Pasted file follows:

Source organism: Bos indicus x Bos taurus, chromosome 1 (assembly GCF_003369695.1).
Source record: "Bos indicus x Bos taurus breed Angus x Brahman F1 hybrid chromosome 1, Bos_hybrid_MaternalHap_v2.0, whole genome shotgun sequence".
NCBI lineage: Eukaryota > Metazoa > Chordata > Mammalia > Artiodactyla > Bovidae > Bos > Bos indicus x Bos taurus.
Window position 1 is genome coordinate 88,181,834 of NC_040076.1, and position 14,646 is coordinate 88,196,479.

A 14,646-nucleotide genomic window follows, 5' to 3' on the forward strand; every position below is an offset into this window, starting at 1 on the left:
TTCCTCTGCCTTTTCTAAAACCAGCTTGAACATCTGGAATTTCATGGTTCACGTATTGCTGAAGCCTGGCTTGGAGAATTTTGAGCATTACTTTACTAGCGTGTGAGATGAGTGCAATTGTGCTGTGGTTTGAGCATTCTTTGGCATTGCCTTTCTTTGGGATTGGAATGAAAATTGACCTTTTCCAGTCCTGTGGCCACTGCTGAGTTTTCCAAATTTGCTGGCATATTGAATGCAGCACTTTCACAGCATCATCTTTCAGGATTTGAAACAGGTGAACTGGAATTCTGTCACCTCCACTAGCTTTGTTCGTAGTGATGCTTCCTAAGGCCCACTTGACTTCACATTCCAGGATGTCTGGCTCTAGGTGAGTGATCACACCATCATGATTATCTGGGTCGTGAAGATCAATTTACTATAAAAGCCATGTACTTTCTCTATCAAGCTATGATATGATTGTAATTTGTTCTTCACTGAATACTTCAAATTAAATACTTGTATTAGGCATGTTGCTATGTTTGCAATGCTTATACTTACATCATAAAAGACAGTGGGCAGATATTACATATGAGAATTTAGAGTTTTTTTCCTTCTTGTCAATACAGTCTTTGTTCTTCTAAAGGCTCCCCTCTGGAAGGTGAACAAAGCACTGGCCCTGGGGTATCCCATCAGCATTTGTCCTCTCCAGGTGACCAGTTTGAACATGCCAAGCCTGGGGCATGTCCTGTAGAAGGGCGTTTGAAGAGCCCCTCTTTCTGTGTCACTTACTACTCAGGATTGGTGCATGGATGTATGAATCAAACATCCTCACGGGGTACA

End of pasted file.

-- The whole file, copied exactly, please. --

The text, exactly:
Source organism: Bos indicus x Bos taurus, chromosome 1 (assembly GCF_003369695.1).
Source record: "Bos indicus x Bos taurus breed Angus x Brahman F1 hybrid chromosome 1, Bos_hybrid_MaternalHap_v2.0, whole genome shotgun sequence".
NCBI lineage: Eukaryota > Metazoa > Chordata > Mammalia > Artiodactyla > Bovidae > Bos > Bos indicus x Bos taurus.
Window position 1 is genome coordinate 88,181,834 of NC_040076.1, and position 14,646 is coordinate 88,196,479.

A 14,646-nucleotide genomic window follows, 5' to 3' on the forward strand; every position below is an offset into this window, starting at 1 on the left:
TTCCTCTGCCTTTTCTAAAACCAGCTTGAACATCTGGAATTTCATGGTTCACGTATTGCTGAAGCCTGGCTTGGAGAATTTTGAGCATTACTTTACTAGCGTGTGAGATGAGTGCAATTGTGCTGTGGTTTGAGCATTCTTTGGCATTGCCTTTCTTTGGGATTGGAATGAAAATTGACCTTTTCCAGTCCTGTGGCCACTGCTGAGTTTTCCAAATTTGCTGGCATATTGAATGCAGCACTTTCACAGCATCATCTTTCAGGATTTGAAACAGGTGAACTGGAATTCTGTCACCTCCACTAGCTTTGTTCGTAGTGATGCTTCCTAAGGCCCACTTGACTTCACATTCCAGGATGTCTGGCTCTAGGTGAGTGATCACACCATCATGATTATCTGGGTCGTGAAGATCAATTTACTATAAAAGCCATGTACTTTCTCTATCAAGCTATGATATGATTGTAATTTGTTCTTCACTGAATACTTCAAATTAAATACTTGTATTAGGCATGTTGCTATGTTTGCAATGCTTATACTTACATCATAAAAGACAGTGGGCAGATATTACATATGAGAATTTAGAGTTTTTTTCCTTCTTGTCAATACAGTCTTTGTTCTTCTAAAGGCTCCCCTCTGGAAGGTGAACAAAGCACTGGCCCTGGGGTATCCCATCAGCATTTGTCCTCTCCAGGTGACCAGTTTGAACATGCCAAGCCTGGGGCATGTCCTGTAGAAGGGCGTTTGAAGAGCCCCTCTTTCTGTGTCACTTACTACTCAGGATTGGTGCATGGATGTATGAATCAAACATCCTCACGGGGTACA